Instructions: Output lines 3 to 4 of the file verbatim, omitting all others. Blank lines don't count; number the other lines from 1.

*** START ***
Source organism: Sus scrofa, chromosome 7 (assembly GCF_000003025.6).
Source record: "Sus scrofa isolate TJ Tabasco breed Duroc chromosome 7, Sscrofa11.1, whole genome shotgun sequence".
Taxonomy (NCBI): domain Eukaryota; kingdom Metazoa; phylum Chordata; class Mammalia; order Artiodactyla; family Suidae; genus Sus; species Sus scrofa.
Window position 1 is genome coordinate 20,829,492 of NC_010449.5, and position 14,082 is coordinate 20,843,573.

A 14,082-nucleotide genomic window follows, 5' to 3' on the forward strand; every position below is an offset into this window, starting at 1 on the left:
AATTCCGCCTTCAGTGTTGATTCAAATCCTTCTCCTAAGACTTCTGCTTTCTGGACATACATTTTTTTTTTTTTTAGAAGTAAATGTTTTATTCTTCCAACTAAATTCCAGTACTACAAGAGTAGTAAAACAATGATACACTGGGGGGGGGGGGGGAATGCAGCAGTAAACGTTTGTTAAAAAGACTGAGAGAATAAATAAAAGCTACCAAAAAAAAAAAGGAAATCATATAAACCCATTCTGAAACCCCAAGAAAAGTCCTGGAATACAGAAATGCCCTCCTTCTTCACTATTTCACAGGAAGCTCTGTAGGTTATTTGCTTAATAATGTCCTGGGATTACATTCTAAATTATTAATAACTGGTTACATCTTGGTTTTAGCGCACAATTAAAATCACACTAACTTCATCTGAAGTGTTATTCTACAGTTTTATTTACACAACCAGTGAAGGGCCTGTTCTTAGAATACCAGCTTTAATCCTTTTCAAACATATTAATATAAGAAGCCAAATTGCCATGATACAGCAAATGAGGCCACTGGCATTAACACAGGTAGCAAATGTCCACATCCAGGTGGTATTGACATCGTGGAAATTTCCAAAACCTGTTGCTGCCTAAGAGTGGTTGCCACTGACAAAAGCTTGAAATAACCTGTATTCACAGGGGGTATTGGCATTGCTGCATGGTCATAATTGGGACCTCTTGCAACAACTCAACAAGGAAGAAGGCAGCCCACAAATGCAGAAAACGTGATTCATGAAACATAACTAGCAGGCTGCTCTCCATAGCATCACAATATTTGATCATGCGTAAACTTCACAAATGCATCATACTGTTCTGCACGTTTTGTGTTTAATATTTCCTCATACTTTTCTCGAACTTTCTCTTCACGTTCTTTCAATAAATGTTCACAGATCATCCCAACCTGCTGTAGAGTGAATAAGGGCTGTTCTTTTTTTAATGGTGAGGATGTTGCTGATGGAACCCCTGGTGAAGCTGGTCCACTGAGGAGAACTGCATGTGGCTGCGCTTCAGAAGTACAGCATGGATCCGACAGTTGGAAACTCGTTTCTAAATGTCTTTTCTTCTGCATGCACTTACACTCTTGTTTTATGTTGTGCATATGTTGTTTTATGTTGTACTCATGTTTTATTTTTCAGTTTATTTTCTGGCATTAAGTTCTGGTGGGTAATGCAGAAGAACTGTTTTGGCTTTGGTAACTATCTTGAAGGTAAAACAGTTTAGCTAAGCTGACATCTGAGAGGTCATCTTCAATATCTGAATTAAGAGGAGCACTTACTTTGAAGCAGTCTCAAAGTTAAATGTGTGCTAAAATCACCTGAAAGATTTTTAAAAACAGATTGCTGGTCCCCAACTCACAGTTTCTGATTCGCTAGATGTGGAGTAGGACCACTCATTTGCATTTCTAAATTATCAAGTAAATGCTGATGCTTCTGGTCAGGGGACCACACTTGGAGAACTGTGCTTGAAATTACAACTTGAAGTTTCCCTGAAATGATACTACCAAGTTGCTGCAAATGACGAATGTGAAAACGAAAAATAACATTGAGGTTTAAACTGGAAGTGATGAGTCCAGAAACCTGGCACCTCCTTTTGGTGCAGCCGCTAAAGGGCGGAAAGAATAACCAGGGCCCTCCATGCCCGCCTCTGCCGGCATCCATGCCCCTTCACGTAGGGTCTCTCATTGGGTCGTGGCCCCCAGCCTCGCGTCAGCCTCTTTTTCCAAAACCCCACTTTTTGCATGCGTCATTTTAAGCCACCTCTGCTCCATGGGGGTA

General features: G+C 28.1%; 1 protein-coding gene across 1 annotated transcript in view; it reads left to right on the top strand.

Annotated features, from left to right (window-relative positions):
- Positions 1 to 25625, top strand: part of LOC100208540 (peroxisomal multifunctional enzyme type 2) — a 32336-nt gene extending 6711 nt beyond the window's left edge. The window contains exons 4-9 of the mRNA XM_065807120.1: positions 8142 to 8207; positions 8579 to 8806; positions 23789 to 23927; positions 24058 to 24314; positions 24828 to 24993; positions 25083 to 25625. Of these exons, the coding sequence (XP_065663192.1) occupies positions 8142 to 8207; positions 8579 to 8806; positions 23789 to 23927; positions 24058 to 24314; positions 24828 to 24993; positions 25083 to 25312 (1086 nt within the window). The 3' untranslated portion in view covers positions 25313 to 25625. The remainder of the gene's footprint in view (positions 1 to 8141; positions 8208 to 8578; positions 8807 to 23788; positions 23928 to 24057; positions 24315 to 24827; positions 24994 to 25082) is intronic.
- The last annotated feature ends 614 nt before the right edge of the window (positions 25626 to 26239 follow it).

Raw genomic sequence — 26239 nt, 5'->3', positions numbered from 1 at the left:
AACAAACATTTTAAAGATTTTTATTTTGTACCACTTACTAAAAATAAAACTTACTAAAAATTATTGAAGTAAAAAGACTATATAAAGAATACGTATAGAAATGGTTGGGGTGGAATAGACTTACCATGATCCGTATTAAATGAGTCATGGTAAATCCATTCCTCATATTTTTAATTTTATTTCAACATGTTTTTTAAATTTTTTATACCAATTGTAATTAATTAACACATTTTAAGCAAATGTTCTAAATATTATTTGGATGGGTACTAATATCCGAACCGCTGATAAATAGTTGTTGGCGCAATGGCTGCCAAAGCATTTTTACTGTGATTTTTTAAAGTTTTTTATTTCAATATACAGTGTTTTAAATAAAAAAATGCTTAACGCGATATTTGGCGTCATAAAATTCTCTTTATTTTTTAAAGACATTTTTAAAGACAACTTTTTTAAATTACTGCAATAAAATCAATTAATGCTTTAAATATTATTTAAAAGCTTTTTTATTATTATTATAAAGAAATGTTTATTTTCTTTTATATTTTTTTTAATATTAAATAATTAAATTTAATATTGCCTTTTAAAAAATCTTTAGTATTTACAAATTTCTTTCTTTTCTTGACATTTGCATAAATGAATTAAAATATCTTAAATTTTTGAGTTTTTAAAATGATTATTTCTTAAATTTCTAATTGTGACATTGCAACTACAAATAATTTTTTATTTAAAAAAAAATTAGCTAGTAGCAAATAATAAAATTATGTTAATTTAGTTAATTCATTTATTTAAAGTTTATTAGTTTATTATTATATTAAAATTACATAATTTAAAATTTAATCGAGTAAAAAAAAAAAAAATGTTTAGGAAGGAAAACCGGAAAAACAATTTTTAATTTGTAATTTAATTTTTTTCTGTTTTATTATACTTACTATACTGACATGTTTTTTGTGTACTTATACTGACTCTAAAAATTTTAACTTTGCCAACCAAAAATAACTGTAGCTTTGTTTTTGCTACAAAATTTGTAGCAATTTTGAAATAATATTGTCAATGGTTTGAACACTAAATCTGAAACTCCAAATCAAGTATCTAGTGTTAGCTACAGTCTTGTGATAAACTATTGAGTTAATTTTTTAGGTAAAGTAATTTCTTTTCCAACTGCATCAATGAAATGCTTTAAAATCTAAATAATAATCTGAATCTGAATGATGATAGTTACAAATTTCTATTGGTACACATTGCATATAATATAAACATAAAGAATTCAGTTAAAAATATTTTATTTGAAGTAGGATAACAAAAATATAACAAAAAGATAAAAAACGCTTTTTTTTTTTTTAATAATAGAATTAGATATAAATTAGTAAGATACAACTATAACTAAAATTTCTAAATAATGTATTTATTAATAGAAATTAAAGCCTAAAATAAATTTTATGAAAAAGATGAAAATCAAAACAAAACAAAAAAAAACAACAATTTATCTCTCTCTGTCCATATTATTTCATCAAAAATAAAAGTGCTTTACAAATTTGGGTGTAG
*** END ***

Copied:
Taxonomy (NCBI): domain Eukaryota; kingdom Metazoa; phylum Chordata; class Mammalia; order Artiodactyla; family Suidae; genus Sus; species Sus scrofa.
Window position 1 is genome coordinate 20,829,492 of NC_010449.5, and position 14,082 is coordinate 20,843,573.